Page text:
The real game seems to change colors all the time. I couldn't figure how it worked, so I chose a set of colors that were easy on my eyes and stuck with them. You might notice the similarity to this web page.

I'm pretty sure that the original game just used basic loops for timing. All of the VIC-20s have the same CPU running at the same speed, so loops on one VIC-20 take the same amount of time as loops on all other VIC-20s. The same doesn't hold true for modern PCs, so I poll() on a timerfd for my timing. I tried a bunch of different timing intervals and 200ms seemed about right.

I have no clue how the UFO decides when to fire in the original game. If a UFO shot isn't currently falling, and the UFO can shoot without it going off screen, I give it a 1:3 chance of shooting. I tried a few values and decided that was good enough.

It seems like there are times in the original game where one movement is stopped in order to produce an animation effect or a sound effect. I didn't want to duplicate that. I always use the same movement sequence: UFO, tank, UFO shot, tank shot. Because of that some things, like explosions aren't quite the same.

The VIC-20 also had it's own tone generator and white noise generator for sound effects. Having the exact same sounds weren't important to me, so I used the sfMaker website to get something good enough. If exact sounds are important to you, you can always sample one of the YouTube videos of the game. Though be forewarned that the videos don't all sound the same.

Oh, then there's the fact that I wrote everything in C, because that's just what I started with. Looking at where I ended up, C++ might have been a better choice, but it's too late now.

I'm sure there are other decisions that I left out. If you feel like finding out why I made those decisions, you can e-mail me at mdipperstein@gmail.com and ask what I was thinking. If you're lucky I might remember. Of course, you're free to do whatever you want with my code as long as you don't violate the GPL.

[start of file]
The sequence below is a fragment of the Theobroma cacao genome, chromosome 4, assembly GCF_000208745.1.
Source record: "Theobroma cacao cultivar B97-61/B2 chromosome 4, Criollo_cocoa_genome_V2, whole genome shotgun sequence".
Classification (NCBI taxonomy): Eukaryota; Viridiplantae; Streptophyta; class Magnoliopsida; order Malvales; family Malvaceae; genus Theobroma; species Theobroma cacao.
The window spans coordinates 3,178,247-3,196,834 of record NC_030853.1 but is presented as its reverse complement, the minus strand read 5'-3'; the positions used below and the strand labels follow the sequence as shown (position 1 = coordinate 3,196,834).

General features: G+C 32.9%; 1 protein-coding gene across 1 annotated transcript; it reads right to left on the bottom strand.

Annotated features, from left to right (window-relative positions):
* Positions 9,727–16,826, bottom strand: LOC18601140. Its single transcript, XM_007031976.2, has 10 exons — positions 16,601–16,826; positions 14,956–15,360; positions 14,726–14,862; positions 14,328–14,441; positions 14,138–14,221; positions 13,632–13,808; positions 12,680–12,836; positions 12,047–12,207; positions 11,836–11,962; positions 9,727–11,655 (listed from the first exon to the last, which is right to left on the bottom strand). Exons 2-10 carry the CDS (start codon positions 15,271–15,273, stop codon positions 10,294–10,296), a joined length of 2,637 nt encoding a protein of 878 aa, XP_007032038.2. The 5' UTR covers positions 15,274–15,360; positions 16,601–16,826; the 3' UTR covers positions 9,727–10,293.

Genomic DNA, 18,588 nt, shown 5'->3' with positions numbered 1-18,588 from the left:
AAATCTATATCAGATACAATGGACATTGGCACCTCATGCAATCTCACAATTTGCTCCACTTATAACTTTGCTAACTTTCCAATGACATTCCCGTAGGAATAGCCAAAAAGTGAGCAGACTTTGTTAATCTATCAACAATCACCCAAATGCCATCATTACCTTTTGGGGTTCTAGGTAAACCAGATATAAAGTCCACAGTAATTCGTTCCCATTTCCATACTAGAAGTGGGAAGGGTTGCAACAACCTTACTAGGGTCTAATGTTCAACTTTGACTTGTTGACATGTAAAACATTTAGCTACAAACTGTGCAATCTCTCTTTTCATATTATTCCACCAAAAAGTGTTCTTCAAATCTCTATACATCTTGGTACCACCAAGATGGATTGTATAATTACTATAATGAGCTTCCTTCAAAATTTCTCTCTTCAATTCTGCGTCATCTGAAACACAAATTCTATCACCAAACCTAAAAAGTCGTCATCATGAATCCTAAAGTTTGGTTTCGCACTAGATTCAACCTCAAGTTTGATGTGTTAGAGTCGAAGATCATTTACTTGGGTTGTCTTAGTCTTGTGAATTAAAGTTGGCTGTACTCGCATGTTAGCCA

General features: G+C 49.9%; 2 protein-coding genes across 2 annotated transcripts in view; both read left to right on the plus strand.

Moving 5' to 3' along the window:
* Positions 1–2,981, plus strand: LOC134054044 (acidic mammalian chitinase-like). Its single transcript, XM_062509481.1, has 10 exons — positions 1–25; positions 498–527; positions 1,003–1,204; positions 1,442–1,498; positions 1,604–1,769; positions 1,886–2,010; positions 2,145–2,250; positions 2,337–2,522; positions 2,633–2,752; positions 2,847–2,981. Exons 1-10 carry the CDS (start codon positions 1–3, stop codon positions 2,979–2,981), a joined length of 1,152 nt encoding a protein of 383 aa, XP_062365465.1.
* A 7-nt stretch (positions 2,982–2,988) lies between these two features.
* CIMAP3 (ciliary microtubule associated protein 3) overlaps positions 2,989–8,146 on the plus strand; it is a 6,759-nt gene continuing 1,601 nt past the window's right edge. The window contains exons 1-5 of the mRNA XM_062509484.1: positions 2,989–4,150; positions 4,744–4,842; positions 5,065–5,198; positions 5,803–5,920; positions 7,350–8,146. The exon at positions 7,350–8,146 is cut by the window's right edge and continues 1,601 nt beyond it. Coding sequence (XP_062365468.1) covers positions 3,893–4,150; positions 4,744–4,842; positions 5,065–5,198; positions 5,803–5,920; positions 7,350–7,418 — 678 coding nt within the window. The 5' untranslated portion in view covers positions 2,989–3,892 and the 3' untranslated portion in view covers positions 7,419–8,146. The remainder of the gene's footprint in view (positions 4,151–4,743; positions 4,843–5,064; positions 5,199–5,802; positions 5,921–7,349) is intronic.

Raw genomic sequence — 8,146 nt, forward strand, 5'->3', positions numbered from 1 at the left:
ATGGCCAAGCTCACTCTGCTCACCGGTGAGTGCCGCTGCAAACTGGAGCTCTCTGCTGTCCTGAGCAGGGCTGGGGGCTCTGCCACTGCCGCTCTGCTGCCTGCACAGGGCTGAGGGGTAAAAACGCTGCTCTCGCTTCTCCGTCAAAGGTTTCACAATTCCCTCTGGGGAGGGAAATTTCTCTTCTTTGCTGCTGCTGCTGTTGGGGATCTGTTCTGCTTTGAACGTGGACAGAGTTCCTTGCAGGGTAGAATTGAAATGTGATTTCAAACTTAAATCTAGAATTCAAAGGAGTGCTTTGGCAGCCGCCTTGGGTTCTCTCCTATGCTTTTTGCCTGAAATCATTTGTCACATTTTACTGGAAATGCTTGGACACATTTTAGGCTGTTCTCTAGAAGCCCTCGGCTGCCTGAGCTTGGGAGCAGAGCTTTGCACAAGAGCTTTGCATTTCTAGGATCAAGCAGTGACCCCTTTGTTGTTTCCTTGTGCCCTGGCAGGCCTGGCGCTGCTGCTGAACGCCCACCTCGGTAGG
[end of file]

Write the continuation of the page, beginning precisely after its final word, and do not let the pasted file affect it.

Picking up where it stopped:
Building The Software

It should be possible to build this software with Visual Studio, XCode, or just about any other IDE if you have an ANSI C compiler, the required libraries, and your OS supports timerfds and poll. As far as I know, that means you're on Linux or something like Cygwin. I'm old fashioned and used a command line and the GNU Tools to build my code.

To build these files with GNU make, gcc, and pkg-config:

  1. Download the source code
  2. Open a terminal
  3. Change directory to the directory containing the downloaded source
  4. Enter the command make from the command line

**NOTE:** The ncursesw library and the the portaudio library are required to build this code. pkg-config must be configured for both libraries.

That's all there is.

Actual Software

This is probably the only part of this web page that anyone would care about. I am releasing my Tank-V-UFO Tribute under version 3 of the GPL. The source code repository is available on GitHub. I recommend that you checkout the latest revision of the master branch, unless you're looking for something specific.

Repository Location https://github.com/michaeldipperstein/tankvufo

Last updated on April 21, 2021